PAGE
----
UNICEF is committed to doing all it can to achieve the Sustainable Development Goals (SDGs), in partnership with governments, civil society, business, academia and the United Nations family – and especially children and young people.
LIMA, 22 June 2004 - A few days before the start of the America Cup/Peru 2004, the organizers, the official sponsors and the United Nations Children's Fund (UNICEF) announced jointly that Peruvian children would be among the big winners of this sporting event. With a campaign entitled ¡Con los niños sí se gana! (You Win with Children!), UNICEF and the South American Soccer Federation (CONMEBOL) have agreed to dedicate the Copa América 2004 to the children of the host country, Peru, though a series of activities designed to guarantee good soccer by promoting child development.
A number of events associated with the campaign are planned for the 18 competition dates (26 games in six cities of Peru). Mr. Arturo Woodman, President of the America Cup/Peru 2004 Organizing Committee announced that arrangements have been made with the President of Peru, Mr. Alejandro Toledo, to ensure that 12,000 children can attend the games. "It will be a wonderful opportunity to see the games live, in the stadium, for thousands of Peruvian children who otherwise would not have a chance to watch the Copa America," said Mr. Woodman.
Peruvian children will also be reserved a special place at the inaugural ceremony of the 2004 America Cup. According to Mr. Andrés Franco, UNICEF Representative in Peru, “It will be the start of a wave of events that includes a social communication strategy with fans, in and outside the stadiums, to make Peruvian children the center of soccer development. These activities will enable us to promote children's rights. After all, as any mother in the world can tell you, the passion for soccer begins with children, when they first begin kicking in the womb."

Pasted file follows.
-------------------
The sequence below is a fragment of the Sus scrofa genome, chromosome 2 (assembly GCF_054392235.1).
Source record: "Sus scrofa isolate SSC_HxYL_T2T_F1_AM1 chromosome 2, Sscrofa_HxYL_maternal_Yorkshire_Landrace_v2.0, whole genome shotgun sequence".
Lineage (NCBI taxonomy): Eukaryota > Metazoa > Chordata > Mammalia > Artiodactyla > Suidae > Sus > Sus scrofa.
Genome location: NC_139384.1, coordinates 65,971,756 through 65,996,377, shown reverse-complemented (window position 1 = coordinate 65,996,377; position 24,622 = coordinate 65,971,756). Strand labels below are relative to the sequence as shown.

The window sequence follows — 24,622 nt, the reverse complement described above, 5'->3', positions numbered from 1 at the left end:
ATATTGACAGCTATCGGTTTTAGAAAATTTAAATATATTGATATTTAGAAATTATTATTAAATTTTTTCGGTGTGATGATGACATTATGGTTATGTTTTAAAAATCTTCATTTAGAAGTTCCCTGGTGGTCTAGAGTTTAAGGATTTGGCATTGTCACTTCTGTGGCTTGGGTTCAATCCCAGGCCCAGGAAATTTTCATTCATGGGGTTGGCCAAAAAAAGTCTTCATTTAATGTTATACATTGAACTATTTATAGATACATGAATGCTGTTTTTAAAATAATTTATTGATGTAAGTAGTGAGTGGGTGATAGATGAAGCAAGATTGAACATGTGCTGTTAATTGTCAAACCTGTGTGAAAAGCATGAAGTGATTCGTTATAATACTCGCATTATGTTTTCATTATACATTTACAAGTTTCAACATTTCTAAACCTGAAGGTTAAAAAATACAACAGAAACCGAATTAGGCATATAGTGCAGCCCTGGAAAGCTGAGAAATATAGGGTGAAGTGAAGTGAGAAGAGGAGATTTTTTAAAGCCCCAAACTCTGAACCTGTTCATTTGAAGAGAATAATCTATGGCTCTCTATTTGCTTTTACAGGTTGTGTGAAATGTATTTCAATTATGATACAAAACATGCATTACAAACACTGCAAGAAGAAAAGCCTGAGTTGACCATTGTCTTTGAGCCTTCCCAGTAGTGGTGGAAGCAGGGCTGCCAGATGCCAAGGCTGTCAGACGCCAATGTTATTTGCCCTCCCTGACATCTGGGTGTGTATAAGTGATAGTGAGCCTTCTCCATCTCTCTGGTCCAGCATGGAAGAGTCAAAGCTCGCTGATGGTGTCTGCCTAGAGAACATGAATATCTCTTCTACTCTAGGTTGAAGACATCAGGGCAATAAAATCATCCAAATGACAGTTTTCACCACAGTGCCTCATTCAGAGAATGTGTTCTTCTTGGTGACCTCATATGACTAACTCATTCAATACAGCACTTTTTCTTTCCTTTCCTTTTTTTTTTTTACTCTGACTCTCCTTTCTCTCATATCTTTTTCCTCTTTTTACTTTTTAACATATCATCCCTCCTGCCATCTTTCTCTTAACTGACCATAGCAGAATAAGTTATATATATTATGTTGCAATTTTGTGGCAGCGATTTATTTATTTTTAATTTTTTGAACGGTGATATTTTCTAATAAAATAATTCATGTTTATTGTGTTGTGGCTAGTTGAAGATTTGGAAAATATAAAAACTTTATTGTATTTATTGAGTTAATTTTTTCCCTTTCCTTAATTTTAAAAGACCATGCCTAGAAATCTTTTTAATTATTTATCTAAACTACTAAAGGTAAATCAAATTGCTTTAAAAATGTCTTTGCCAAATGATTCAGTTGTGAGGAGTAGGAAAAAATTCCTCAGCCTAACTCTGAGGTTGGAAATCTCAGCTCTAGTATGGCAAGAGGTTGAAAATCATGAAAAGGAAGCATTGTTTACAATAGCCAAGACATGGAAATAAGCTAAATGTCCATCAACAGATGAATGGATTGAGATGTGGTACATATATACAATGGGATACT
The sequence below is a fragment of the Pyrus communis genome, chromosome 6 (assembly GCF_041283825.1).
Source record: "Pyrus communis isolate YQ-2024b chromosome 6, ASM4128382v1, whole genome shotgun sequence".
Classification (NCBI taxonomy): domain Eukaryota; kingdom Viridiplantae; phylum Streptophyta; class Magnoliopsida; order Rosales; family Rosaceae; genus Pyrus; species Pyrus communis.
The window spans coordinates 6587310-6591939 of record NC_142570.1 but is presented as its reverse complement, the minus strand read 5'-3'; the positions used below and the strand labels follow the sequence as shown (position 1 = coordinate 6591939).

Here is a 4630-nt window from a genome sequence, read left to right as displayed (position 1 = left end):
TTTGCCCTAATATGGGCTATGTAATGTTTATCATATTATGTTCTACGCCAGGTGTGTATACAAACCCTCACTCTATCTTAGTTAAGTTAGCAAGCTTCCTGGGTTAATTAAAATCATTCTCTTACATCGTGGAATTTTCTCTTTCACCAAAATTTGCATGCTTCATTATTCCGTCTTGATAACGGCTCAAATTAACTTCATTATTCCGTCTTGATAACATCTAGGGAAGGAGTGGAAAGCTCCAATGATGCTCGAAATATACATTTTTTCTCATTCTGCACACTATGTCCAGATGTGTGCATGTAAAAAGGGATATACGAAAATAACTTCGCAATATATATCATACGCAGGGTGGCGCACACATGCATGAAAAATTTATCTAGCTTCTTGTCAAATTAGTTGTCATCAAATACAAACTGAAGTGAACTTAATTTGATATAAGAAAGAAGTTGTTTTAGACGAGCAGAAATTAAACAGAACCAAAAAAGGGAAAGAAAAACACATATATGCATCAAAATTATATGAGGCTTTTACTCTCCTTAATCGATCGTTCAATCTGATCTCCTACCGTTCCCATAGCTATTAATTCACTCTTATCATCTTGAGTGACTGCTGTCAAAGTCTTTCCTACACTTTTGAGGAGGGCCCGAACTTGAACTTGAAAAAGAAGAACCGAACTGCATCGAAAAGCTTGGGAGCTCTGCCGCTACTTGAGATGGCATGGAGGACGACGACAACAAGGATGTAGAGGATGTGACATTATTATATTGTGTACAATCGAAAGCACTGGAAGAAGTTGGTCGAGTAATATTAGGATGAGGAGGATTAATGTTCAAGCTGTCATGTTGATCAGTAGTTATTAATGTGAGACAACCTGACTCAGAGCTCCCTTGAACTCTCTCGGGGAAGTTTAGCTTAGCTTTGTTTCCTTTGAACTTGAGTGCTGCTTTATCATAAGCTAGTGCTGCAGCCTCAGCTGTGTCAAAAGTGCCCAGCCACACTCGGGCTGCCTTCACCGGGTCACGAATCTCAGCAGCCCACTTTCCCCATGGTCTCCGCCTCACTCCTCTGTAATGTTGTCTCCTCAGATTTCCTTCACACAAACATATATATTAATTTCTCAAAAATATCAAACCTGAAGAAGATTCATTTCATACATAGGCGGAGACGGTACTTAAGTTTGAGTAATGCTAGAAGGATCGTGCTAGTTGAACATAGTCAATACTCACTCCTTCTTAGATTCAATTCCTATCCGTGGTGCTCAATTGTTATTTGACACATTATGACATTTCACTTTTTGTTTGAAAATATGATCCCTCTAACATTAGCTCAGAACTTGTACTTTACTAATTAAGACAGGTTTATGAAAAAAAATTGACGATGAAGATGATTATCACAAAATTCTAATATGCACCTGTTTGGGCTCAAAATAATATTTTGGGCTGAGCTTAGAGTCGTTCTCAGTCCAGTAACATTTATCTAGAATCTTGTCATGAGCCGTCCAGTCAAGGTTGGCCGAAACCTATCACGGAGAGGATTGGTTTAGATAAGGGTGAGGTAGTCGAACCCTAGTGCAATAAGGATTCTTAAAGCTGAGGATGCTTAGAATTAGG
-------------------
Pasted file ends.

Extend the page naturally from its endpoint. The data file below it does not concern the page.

Being Great Means Starting Young
UNICEF exhibited a novel design for a baby bib with a diagonal red strip that resembles the shirt worn by Peru's national soccer team. Para ser grandes empecemos desde pequeños (“Being Great Means Starting Young") is one of the slogans on the bib and was praised highly by the official America Cup sponsors. "UNICEF is sending us a clear message: if we want to be good at soccer, we have to start with children", said Mr. Woodman.
The official sponsors of the 2004 America Cup enthusiastically embraced the proposal put forth by the South American Soccer Federation (CONMEBOL) and UNICEF. Pepsi, LG Electronics, Master Card and PETROBRAS have organized activities to convey the message of You Win with Children! to the thousands of fans who see and hear their advertising. These activities will include events with journalists at the stadiums and at several of the Copa America promotional events planned by the sponsors.
“They all agreed to do their best to circulate and promote our message on the importance of early childhood (from gestation to age three) and the need to invest in this stage of life so the country can achieve the very best in soccer and in any other human activity." This was how Mr. Franco described his talks with the 2004 America Cup sponsors.
Two UNICEF goodwill ambassadors have joined the UNICEF campaign in connection with the Copa America 2004. Former star of European soccer George Weah of Liberia, and the well-known actor Roger Moore, who played Agent 007, have taped messages for Latin America. “The game begins with the first kick; the starting whistle sounds in the mother's womb” said these UNICEF ambassadors.
Activities to Put Children at the Heart of the America Cup 2004